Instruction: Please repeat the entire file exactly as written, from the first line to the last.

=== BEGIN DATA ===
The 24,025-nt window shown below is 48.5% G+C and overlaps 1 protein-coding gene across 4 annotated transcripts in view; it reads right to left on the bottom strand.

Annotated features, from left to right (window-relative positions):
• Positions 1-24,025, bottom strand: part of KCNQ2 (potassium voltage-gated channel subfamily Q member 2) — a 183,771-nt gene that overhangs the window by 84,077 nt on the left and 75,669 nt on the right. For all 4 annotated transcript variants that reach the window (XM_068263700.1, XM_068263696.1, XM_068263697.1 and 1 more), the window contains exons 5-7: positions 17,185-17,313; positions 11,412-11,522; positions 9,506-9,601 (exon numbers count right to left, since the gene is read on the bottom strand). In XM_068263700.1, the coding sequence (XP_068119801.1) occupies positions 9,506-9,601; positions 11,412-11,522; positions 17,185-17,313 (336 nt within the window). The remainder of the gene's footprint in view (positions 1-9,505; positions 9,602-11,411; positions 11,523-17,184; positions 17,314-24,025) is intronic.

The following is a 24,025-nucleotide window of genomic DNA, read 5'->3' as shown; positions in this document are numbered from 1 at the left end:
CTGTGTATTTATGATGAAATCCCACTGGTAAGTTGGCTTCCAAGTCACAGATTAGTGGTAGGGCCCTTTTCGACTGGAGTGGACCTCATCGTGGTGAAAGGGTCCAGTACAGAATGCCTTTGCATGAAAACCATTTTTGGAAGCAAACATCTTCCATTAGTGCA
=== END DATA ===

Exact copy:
The 24,025-nt window shown below is 48.5% G+C and overlaps 1 protein-coding gene across 4 annotated transcripts in view; it reads right to left on the bottom strand.

Annotated features, from left to right (window-relative positions):
• Positions 1-24,025, bottom strand: part of KCNQ2 (potassium voltage-gated channel subfamily Q member 2) — a 183,771-nt gene that overhangs the window by 84,077 nt on the left and 75,669 nt on the right. For all 4 annotated transcript variants that reach the window (XM_068263700.1, XM_068263696.1, XM_068263697.1 and 1 more), the window contains exons 5-7: positions 17,185-17,313; positions 11,412-11,522; positions 9,506-9,601 (exon numbers count right to left, since the gene is read on the bottom strand). In XM_068263700.1, the coding sequence (XP_068119801.1) occupies positions 9,506-9,601; positions 11,412-11,522; positions 17,185-17,313 (336 nt within the window). The remainder of the gene's footprint in view (positions 1-9,505; positions 9,602-11,411; positions 11,523-17,184; positions 17,314-24,025) is intronic.

The following is a 24,025-nucleotide window of genomic DNA, read 5'->3' as shown; positions in this document are numbered from 1 at the left end:
CTGTGTATTTATGATGAAATCCCACTGGTAAGTTGGCTTCCAAGTCACAGATTAGTGGTAGGGCCCTTTTCGACTGGAGTGGACCTCATCGTGGTGAAAGGGTCCAGTACAGAATGCCTTTGCATGAAAACCATTTTTGGAAGCAAACATCTTCCATTAGTGCA